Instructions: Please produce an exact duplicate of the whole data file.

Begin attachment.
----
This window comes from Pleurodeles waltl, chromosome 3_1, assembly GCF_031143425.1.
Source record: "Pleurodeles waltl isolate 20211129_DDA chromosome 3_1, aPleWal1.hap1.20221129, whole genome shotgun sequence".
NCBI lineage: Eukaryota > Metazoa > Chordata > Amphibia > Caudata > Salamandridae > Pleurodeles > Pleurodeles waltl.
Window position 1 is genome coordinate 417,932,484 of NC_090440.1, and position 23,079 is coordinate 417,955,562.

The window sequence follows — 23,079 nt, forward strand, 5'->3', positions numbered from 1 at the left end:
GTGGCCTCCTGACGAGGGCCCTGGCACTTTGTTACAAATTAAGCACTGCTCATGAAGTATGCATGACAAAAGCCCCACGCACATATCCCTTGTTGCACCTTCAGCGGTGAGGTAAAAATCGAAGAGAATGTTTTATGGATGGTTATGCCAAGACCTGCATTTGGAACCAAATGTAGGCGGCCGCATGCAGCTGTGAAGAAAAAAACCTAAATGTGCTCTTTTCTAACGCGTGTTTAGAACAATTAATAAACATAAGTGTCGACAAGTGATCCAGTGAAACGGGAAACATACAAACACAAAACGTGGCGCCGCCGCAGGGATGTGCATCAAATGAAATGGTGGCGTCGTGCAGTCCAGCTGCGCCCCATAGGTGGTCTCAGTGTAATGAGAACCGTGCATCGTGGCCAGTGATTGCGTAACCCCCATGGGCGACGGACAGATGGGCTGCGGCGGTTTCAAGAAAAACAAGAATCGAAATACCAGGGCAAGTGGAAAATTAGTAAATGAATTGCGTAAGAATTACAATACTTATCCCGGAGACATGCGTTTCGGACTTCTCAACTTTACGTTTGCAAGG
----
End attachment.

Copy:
This window comes from Pleurodeles waltl, chromosome 3_1, assembly GCF_031143425.1.
Source record: "Pleurodeles waltl isolate 20211129_DDA chromosome 3_1, aPleWal1.hap1.20221129, whole genome shotgun sequence".
NCBI lineage: Eukaryota > Metazoa > Chordata > Amphibia > Caudata > Salamandridae > Pleurodeles > Pleurodeles waltl.
Window position 1 is genome coordinate 417,932,484 of NC_090440.1, and position 23,079 is coordinate 417,955,562.

The window sequence follows — 23,079 nt, forward strand, 5'->3', positions numbered from 1 at the left end:
GTGGCCTCCTGACGAGGGCCCTGGCACTTTGTTACAAATTAAGCACTGCTCATGAAGTATGCATGACAAAAGCCCCACGCACATATCCCTTGTTGCACCTTCAGCGGTGAGGTAAAAATCGAAGAGAATGTTTTATGGATGGTTATGCCAAGACCTGCATTTGGAACCAAATGTAGGCGGCCGCATGCAGCTGTGAAGAAAAAAACCTAAATGTGCTCTTTTCTAACGCGTGTTTAGAACAATTAATAAACATAAGTGTCGACAAGTGATCCAGTGAAACGGGAAACATACAAACACAAAACGTGGCGCCGCCGCAGGGATGTGCATCAAATGAAATGGTGGCGTCGTGCAGTCCAGCTGCGCCCCATAGGTGGTCTCAGTGTAATGAGAACCGTGCATCGTGGCCAGTGATTGCGTAACCCCCATGGGCGACGGACAGATGGGCTGCGGCGGTTTCAAGAAAAACAAGAATCGAAATACCAGGGCAAGTGGAAAATTAGTAAATGAATTGCGTAAGAATTACAATACTTATCCCGGAGACATGCGTTTCGGACTTCTCAACTTTACGTTTGCAAGG